Behaviors of Channels

William Kennedy (speaker)

I learned over time that it’s best to forget about how channels are structured and focus on how they behave. So now when it comes to channels, I think about one thing: signaling. A channel allows one goroutine to signal another goroutine about a particular event. Signaling is at the core of everything you should be doing with channels. Thinking of channels as a signaling mechanism will allow you to write better code with well defined and more precise behavior.

Note: This post was live-blogged at dotGo 2017. Let us know on Twitter (@sourcegraph) if we missed anything. All content is from the talk; any mistakes or misrepresentations are our fault, not the speaker's.


Writing a service for a TV, but the tv stream fails because you can't write logs anymore. To simulate this we set up a custom io.Writer to simulate problems that can happen called device. So we use the log package to log, but to our custom io.Writer device. When running the code the device fails and the whole app fails because the calls to log.Println are blocking.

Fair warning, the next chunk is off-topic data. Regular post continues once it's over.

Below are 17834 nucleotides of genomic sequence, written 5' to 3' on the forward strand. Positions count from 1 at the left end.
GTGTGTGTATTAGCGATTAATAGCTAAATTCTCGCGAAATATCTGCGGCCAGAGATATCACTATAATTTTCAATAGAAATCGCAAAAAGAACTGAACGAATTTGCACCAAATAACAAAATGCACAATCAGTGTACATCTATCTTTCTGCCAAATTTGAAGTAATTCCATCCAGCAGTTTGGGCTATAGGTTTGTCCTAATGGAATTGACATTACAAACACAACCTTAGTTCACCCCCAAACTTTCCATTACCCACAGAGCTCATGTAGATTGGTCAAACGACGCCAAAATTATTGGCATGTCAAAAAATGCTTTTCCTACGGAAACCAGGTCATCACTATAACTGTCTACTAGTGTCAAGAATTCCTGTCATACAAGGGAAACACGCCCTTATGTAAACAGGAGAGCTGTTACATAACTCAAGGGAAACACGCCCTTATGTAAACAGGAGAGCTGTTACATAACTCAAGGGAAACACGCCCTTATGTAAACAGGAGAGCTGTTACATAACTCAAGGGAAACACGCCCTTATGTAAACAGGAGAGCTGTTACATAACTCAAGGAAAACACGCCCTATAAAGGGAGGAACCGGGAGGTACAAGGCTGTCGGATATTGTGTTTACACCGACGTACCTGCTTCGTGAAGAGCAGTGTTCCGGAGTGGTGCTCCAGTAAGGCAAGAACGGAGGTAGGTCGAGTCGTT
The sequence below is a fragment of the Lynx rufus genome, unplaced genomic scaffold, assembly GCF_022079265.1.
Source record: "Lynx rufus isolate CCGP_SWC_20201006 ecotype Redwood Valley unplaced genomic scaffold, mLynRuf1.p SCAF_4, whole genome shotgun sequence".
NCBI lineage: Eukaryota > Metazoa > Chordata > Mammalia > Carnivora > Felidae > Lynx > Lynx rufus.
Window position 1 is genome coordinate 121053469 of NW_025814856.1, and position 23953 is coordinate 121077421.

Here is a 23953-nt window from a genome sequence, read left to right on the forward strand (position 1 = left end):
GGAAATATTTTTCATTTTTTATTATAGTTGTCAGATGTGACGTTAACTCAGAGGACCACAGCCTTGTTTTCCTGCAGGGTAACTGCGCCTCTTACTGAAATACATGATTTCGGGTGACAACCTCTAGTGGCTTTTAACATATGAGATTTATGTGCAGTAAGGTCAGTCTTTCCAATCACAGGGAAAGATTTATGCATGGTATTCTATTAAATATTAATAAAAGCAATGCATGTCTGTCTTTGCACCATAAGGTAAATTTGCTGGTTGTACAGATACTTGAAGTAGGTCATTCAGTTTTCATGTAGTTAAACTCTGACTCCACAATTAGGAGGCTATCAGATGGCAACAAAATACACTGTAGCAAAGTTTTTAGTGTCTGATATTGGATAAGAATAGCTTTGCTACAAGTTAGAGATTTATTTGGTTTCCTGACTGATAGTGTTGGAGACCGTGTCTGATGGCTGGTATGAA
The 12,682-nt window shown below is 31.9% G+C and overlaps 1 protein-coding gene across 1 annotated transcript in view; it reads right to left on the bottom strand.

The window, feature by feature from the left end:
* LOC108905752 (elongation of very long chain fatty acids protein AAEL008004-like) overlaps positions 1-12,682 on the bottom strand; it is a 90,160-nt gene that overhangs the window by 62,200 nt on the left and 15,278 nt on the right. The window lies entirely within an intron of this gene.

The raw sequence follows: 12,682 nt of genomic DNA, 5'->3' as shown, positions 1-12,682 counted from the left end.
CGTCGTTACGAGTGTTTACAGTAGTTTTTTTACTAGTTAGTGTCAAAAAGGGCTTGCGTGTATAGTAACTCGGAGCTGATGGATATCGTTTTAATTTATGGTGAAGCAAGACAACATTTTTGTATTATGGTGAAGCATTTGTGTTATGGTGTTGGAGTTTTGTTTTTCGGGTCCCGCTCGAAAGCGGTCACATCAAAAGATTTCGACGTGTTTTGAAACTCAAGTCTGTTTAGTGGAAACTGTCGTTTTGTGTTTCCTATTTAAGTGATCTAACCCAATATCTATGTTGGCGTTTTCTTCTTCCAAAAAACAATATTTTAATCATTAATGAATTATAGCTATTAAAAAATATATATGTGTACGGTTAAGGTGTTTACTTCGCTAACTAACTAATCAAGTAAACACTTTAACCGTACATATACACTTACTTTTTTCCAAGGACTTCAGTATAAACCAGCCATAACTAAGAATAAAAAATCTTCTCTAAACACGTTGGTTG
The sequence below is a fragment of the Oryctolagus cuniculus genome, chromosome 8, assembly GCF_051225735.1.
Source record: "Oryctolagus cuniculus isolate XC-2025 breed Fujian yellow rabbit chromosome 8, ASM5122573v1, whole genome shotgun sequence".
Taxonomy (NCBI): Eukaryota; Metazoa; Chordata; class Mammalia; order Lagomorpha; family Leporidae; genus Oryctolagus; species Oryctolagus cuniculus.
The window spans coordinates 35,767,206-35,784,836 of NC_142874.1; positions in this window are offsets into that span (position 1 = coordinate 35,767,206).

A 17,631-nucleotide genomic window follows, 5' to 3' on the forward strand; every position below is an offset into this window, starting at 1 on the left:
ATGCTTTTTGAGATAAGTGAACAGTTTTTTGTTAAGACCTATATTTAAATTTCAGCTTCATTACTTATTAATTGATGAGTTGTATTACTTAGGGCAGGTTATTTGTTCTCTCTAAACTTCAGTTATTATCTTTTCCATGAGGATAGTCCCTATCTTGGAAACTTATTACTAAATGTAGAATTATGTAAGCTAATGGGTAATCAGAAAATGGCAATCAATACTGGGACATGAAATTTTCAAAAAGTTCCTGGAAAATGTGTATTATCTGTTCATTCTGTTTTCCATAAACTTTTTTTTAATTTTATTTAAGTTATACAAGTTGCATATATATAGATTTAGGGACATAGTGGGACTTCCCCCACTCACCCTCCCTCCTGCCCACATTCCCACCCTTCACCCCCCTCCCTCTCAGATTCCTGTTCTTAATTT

Bill then proceeded to do live coding for a custom Logger which solves our problem, below is the code he wrote annotated with what he was explaining as he wrote it:

package logger
import (
type Logger struct {
	ch chan string
	wg sync.WaitGroup
// New good practice to create a factory function to create Logger. Important
// to use a buffered channel so we can implement the "Drop Pattern". So we
// have a cap parameter.
func New(w io.Writer, cap int) *Logger {
	l := Logger{
		ch: make(chan string, cap),
	// The goroutine to consume ch
	// Waitgroup is to manage the below goroutine
	go func() {
		// important to note everything we are doing is just the core
		// language, not even the stdlib.
		for v := range {
			fmt.Fprintf(w, v)
	return &l
func (l *Logger) Stop() {
	// We can just close the channel and wait for the consuming goroutine to
	// be done.
func (l *Logger) Println(s string) {
	// Non-blocking send. Because we have the default case we will not block
	// if `` is at capacity, and just drop the log message.
	select {
	case <- s:
	// ^^ Bill loves this piece of code, because how the primitives in the
	// languages are really concise but powerful for this problem.
// in main.go
func main() {
	// Before this would fail because something would block on device, when
	// using the stdlib logger
	var d device
	l := log.New(&d, "", 0)
	// After we use our custom logger, and the app doesn't fail when device is
	// backed up.
	var d device
	l := /*logger.*/ New(d, 10)

The important part above is the Drop Pattern implemented in Logger.Println, since it will prevent the application being blocked due to device blocking.

Get Cody, the AI coding assistant

Cody makes it easy to write, fix, and maintain code.